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Preparation Problems for Gatland Already?

Posted By Ben On September 4, 2012 @ 11:15 am In Features | No Comments

So the British & Irish Lions have finally confirmed this morning what everyone knew six months ago, that Warren Gatland would coach the Lions on their tour to Australia next summer.

So far, so good. Or is it? We are now just over nine months out from the Lions tour and our head coach has only just been appointed with the caveat that he remains in charge of Wales for the two big tests of the autumn series.

The Lions originally wanted their head coach in place for a year ahead of the tour so having missed three months planning already, Gatland will now start his Lions planning in September and October before returning to the Wales camp for a couple of weeks, and then resuming his Lions role once again after the completion of the test he is involved in.

So the Lions head coach who should be monitoring the performance of all home union players will only be available to do that for two weeks before he goes back into the Wales camp. The critical evaluation period where the Lions coach needs to be fully focused on his planning for the tour, he’ll be distracted by the job he has to do for Wales and won’t be able to get round to see all the players likely to be in contention for selection.

It might not have been so bad if the two games were first up, leaving him to resume his Lions duties once he had completed his obligations to Wales, but the two big tests come at the end, so even if he is on “Lions duty”, chances are he’ll be keeping in the loop with Wales and monitoring progress perhaps more closely than he should as a Lions coach.

One would expect the Lions coach to be actively monitoring all the players under consideration for the Lions across all four countries and we would have thought he would have been present for at least a week with each respective training camp to get a good understanding of the players training and performance levels, but also to be able to see how they bond within a team environment and see how they conduct themselves off the field.

Presuming Gatland has a good understanding of his Wales charges already, under the current plan, he will be available for the first two weeks which will enable him to visit just two out of the three remaining countries’ preparation weeks. So which set of players are going to miss out?

And, when Gatland is in camp with the Irish, Scottish or English boys, is his mind going to be totally on the Lions job when he has two important tests for Wales coming up after the end of those two initial weeks?

Winning Mentality

Of course, there is no telling how important a Wales win against Australia might be in terms of inflicting a damaging defeat on next summers opposition.

Australia are already in a bit of a crisis, having suffered damaging defeats home and away to New Zealand in the Rugby Championship. Robbie Deans is already under pressure from the Australian media and with what looks like tricky home and away matches against South Africa and Argentina coming up, he may well be needing some decent results in the November tests to even remain head coach for the Lions series next year.

Having narrowly failed to win in Australia in June, if Warren Gatland were to get a vital home win against Australia for Wales in the Wallabies last international test before facing the Lions next summer then that will be a huge psychological blow for the Wallabies ahead of the tour.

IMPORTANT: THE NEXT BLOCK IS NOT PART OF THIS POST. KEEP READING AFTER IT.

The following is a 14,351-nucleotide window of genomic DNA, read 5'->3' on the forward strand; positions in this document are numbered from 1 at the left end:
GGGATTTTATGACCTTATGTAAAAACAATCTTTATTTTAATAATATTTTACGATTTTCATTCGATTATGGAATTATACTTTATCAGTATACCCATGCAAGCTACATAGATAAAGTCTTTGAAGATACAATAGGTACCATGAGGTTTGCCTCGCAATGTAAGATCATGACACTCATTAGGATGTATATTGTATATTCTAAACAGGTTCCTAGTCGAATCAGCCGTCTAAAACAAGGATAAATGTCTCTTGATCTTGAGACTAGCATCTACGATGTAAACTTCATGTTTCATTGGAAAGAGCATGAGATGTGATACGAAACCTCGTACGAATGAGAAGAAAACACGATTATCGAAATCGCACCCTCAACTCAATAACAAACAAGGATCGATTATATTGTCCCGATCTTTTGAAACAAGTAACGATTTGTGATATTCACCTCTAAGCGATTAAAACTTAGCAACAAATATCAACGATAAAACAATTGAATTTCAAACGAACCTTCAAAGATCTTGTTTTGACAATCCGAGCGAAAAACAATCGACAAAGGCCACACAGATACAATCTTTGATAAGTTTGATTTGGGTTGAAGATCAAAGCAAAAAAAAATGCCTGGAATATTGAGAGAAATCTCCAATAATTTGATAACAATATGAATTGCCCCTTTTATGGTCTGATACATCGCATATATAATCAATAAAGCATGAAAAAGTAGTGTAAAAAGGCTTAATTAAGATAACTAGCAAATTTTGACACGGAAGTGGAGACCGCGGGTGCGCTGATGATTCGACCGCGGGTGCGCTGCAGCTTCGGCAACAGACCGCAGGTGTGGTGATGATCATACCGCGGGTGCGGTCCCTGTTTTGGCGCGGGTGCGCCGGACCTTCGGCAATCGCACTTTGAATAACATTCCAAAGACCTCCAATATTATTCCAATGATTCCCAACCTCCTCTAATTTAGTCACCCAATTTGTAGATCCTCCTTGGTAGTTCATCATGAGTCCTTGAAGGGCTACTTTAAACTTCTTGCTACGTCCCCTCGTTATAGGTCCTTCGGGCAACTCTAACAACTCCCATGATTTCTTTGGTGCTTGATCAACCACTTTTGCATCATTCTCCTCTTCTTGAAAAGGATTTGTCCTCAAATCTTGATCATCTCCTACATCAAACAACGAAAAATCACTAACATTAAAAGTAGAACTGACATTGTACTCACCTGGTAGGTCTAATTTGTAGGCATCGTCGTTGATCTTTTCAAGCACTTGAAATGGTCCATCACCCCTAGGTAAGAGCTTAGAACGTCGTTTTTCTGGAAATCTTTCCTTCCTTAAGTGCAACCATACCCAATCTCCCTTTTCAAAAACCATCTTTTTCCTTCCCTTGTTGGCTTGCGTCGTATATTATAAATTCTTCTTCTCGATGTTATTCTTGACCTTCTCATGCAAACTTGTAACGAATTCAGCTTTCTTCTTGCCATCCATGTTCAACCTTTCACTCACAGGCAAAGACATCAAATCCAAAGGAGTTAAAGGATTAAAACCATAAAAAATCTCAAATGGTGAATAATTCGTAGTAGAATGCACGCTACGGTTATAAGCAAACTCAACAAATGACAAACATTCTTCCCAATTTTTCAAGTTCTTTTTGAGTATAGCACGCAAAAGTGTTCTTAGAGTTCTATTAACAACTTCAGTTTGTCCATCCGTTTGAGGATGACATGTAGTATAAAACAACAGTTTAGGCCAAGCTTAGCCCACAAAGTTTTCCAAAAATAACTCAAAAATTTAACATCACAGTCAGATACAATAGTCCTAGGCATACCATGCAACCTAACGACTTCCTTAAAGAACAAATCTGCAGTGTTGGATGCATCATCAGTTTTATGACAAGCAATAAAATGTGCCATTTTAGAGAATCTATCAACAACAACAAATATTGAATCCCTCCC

The benefits of having Gatland in charge for that test alone are huge for both Wales and for the Lions, but if the result doesn’t go the way of the New Zealander then he may well have some big questions about his Lions tour preparations to answer.

Preparation

The Lions tour is serious business. Having not won a series since South Africa in 1997, and with questions having previously been asked about whether the Lions can remain competitive in the modern era it is vital that the 2013 tour is a success.

Preparation is absolutely critical to ensure that the Lions are competitive in such a short space of time. With Gatland not entirely focused on the job until potentially after the November tests he will have less time than normal to do this.

There is nobody better placed to advise on the preparation of the Lions than the man who played in two tours and has coached the Lions five times (four as head coach and once as a support coach in 2005). After the 2009 tour Lions head coach Sir Ian McGeechan outlined how important preparation for the Lions tour is. Speaking before the last test in South Africa in 2009 he said “The only two major things on the IRB calendar are the Lions tours and the World Cup so you would hope that there is enough planning that goes into that.”

“People need to understand just how big a Lions tour is to a player. That hasn’t changed and if anything it’s got better and bigger and I hope that the people who are associated with the players on a long term basis understand that there should be a very careful look at how you prepare for a Lions tour.”

With preparation for a Lions tour so critical in ensuring a successful tour it is a brave decision to let the head coach of the team retain the reigns in Wales during the critical preparation period. Lions bosses will be hoping that Gatland can deliver a Wales win on 1st December otherwise they might start facing some very difficult questions.

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Let us know what you think? Should Gatland be in charge of Wales for the two tests so he can hopefully get an important win over the Aussies ahead of the tour or should he forego the autumn tests in order to concentrate on his Lions preparations? Submit a comment in the box below or email us [1] and we’ll print the best of the replies we get.


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